Perimeter
12/13/2010
04:33 PM
Commentary
Commentary
Commentary
50%
50%

What The Gawker Compromise Really Reveals

Passwords are only half of the defense against compromise --unfortunately, the other half is being crippled by the login policies of many online providers.

This past weekend the Gawker Media servers were compromised and 1.3 million login credentials were stolen. While the passwords were encrypted, the method used wasn't the strongest. The end result? At least one-third of the passwords have already been cracked, and some believe that another third can feasibly be cracked as well.

Much of the advice circulating around the Gawker attack has revolved around changing your Gawker Media account passwords. And this includes not only Gawker.com, but also Lifehacker, Gizmodo, Jezebel, io9, Jalopnik, Kotaku, Deadspin, and Fleshbot, as well.

However, that advice ignores the real problem: the fact that these sites require your email address be used as your username.

Sure, you could set up bogus email accounts for each online account you use, but that's a pretty cumbersome workaround. So in very, very many cases you will find that the username is identical to one used on other sites. And that's really the crux of the problem.

Twitter wasn't involved in the compromise. However, because Twitter also requires an email account to login, the attackers don't need the Twitter username to break into those accounts. If they know someone@email.com has password123 on Gawker, then they can use that same someone@email.com to see if they have a Twitter account. And if they do, they can then try the same password.

The username should serve as half the account security. Instead, forced practices by many online providers cripple that half and leave the password as the only barrier to entry. In my opinion, this is the real weakness the Gawker Media compromise reveals.

Mary Landesman is an antivirus professional and senior security researcher for ScanSafe, now part of Cisco. In 2009 she was awarded a Microsoft MVP for her work in consumer security.

Comment  | 
Print  | 
More Insights
Register for Dark Reading Newsletters
White Papers
Cartoon
Current Issue
Flash Poll
Title Partner’s Role in Perimeter Security
Title Partner’s Role in Perimeter Security
Considering how prevalent third-party attacks are, we need to ask hard questions about how partners and suppliers are safeguarding systems and data.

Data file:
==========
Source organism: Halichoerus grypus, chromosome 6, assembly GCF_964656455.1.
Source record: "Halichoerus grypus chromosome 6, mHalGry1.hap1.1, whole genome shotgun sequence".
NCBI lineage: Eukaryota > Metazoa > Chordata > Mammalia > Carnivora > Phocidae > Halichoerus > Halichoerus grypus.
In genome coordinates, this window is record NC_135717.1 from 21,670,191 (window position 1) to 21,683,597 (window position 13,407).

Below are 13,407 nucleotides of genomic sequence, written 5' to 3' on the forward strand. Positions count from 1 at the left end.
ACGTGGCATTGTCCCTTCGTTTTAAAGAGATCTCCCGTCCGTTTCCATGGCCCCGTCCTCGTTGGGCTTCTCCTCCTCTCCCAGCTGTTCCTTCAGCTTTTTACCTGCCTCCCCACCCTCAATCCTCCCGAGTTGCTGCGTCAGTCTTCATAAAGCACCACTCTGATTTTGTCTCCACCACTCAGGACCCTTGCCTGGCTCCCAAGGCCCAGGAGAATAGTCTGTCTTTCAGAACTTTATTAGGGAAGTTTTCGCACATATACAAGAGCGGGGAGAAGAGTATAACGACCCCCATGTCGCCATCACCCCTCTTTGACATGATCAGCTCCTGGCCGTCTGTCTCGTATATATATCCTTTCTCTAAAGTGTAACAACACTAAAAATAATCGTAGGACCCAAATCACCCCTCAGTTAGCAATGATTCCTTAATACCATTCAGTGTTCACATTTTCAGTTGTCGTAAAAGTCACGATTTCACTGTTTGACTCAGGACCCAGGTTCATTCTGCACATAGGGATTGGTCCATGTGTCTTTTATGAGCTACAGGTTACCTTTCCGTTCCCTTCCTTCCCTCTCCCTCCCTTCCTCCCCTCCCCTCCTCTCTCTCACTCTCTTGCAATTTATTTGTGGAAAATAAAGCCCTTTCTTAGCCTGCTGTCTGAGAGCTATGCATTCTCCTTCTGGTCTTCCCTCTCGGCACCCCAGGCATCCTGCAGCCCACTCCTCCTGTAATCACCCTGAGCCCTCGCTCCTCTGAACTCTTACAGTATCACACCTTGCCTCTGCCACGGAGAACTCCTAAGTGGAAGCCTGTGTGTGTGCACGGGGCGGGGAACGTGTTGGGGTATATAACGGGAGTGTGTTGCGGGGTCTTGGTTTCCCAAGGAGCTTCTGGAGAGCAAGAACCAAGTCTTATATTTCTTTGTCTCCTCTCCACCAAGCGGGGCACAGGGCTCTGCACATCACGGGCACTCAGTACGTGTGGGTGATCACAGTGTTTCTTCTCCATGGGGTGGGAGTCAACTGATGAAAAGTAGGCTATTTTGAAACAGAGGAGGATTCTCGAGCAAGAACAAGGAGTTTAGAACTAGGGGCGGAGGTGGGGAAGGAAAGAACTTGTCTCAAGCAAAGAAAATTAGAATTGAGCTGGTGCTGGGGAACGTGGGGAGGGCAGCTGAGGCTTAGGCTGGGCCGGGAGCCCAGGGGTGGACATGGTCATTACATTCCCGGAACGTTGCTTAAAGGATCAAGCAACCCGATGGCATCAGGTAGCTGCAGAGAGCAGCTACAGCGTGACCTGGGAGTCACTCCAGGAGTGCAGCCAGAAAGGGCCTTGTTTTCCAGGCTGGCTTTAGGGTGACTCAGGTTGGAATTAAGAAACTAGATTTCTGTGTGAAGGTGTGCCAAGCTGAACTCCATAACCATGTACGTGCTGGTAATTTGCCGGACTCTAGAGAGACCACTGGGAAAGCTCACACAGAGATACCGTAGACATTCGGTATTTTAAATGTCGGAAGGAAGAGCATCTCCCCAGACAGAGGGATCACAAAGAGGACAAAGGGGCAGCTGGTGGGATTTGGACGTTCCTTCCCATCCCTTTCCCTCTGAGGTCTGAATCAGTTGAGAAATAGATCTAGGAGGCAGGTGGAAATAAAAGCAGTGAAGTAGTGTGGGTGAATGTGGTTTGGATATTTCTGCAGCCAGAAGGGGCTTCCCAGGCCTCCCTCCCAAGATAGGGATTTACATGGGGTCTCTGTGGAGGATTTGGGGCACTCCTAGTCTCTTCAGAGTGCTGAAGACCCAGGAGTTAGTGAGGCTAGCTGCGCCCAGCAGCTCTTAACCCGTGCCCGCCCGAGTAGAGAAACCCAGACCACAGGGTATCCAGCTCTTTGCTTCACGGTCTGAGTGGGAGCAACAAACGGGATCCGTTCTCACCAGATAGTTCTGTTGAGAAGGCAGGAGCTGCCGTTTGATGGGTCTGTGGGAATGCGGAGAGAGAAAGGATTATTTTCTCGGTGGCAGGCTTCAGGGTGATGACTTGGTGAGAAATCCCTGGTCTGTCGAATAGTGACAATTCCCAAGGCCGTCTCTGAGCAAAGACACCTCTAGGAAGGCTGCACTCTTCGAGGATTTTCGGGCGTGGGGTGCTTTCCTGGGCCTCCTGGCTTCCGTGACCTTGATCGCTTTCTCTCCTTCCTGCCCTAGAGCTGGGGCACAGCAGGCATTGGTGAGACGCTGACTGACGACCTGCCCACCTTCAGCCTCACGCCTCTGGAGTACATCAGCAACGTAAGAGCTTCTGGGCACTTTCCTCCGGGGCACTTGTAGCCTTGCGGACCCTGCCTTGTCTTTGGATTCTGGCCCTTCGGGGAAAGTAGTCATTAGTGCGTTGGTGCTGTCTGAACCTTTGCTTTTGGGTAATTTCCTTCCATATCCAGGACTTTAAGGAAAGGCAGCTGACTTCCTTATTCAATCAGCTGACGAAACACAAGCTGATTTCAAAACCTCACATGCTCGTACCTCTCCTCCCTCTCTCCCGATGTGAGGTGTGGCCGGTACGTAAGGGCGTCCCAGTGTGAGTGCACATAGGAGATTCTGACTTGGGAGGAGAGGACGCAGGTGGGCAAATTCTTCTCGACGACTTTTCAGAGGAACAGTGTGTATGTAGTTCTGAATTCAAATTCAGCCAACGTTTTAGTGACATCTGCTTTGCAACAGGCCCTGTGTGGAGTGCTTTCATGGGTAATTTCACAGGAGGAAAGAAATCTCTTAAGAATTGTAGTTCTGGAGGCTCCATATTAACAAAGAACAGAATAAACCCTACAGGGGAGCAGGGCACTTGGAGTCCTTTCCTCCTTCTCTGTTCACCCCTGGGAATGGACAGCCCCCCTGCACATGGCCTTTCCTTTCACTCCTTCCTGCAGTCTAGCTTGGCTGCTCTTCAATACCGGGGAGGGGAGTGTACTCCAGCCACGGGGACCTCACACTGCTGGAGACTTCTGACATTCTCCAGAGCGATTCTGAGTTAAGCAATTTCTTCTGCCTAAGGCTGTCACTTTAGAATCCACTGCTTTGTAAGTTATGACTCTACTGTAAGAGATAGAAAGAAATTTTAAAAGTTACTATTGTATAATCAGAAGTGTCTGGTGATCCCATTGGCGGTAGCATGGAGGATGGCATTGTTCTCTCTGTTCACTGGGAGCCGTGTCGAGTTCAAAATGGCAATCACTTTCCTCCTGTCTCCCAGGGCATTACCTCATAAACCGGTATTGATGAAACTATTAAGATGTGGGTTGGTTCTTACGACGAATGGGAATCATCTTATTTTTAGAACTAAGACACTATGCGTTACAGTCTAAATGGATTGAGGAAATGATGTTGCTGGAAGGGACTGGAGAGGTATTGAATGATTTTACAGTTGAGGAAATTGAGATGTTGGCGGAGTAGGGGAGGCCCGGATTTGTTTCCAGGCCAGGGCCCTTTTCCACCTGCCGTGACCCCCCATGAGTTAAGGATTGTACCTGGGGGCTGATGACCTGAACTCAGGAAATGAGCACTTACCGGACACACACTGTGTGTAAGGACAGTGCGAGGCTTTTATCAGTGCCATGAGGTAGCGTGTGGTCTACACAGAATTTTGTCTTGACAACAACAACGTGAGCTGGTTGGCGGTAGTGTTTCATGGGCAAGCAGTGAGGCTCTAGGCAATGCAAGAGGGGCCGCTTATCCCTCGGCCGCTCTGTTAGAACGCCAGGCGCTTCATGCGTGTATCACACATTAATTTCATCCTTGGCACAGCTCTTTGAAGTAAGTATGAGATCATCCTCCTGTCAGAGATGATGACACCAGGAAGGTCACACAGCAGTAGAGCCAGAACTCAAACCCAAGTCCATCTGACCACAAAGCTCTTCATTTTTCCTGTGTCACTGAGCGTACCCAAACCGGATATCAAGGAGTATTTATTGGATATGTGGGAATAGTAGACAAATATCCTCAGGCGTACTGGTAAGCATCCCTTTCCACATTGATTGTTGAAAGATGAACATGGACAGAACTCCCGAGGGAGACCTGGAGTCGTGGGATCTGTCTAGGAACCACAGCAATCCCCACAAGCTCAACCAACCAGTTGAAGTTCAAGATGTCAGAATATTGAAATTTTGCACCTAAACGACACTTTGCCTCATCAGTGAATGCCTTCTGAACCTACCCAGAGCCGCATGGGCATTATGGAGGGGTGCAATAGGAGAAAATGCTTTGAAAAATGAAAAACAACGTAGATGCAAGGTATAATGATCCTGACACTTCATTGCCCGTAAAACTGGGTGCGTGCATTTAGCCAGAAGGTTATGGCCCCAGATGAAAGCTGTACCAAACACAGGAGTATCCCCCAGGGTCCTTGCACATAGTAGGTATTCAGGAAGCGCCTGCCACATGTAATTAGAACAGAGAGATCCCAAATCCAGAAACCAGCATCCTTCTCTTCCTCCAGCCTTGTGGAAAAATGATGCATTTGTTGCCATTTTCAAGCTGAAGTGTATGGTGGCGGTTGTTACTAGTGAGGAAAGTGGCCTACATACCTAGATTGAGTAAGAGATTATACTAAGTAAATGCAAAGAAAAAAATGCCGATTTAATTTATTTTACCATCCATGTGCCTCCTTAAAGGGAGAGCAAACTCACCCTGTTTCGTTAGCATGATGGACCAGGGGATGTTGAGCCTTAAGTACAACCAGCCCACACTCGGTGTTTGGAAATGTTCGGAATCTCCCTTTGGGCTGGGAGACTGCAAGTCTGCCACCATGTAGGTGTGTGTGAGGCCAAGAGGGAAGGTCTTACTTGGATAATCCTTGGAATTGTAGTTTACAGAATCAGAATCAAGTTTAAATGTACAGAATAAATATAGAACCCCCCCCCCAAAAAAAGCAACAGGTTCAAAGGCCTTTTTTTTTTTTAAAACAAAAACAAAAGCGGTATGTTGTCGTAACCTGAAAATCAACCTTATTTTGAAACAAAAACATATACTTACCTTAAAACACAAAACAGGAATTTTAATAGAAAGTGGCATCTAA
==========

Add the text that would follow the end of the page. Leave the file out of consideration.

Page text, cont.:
Video
Slideshows
Twitter Feed
Dark Reading - Bug Report
Bug Report
Enterprise Vulnerabilities
From DHS/US-CERT's National Vulnerability Database
CVE-2011-4403
Published: 2015-04-24
Multiple cross-site request forgery (CSRF) vulnerabilities in Zen Cart 1.3.9h allow remote attackers to hijack the authentication of administrators for requests that (1) delete a product via a delete_product_confirm action to product.php or (2) disable a product via a setflag action to categories.ph...

CVE-2012-2930
Published: 2015-04-24
Multiple cross-site request forgery (CSRF) vulnerabilities in TinyWebGallery (TWG) before 1.8.8 allow remote attackers to hijack the authentication of administrators for requests that (1) add a user via an adduser action to admin/index.php or (2) conduct static PHP code injection attacks in .htusers...

CVE-2012-2932
Published: 2015-04-24
Multiple cross-site scripting (XSS) vulnerabilities in TinyWebGallery (TWG) before 1.8.8 allow remote attackers to inject arbitrary web script or HTML via the (1) selitems[] parameter in a copy, (2) chmod, or (3) arch action to admin/index.php or (4) searchitem parameter in a search action to admin/...

CVE-2012-5451
Published: 2015-04-24
Multiple stack-based buffer overflows in HttpUtils.dll in TVMOBiLi before 2.1.0.3974 allow remote attackers to cause a denial of service (tvMobiliService service crash) via a long string in a (1) GET or (2) HEAD request to TCP port 30888.

CVE-2015-0297
Published: 2015-04-24
Red Hat JBoss Operations Network 3.3.1 does not properly restrict access to certain APIs, which allows remote attackers to execute arbitrary Java methos via the (1) ServerInvokerServlet or (2) SchedulerService or (3) cause a denial of service (disk consumption) via the ContentManager.

Dark Reading Radio
Archived Dark Reading Radio
Join security and risk expert John Pironti and Dark Reading Editor-in-Chief Tim Wilson for a live online discussion of the sea-changing shift in security strategy and the many ways it is affecting IT and business.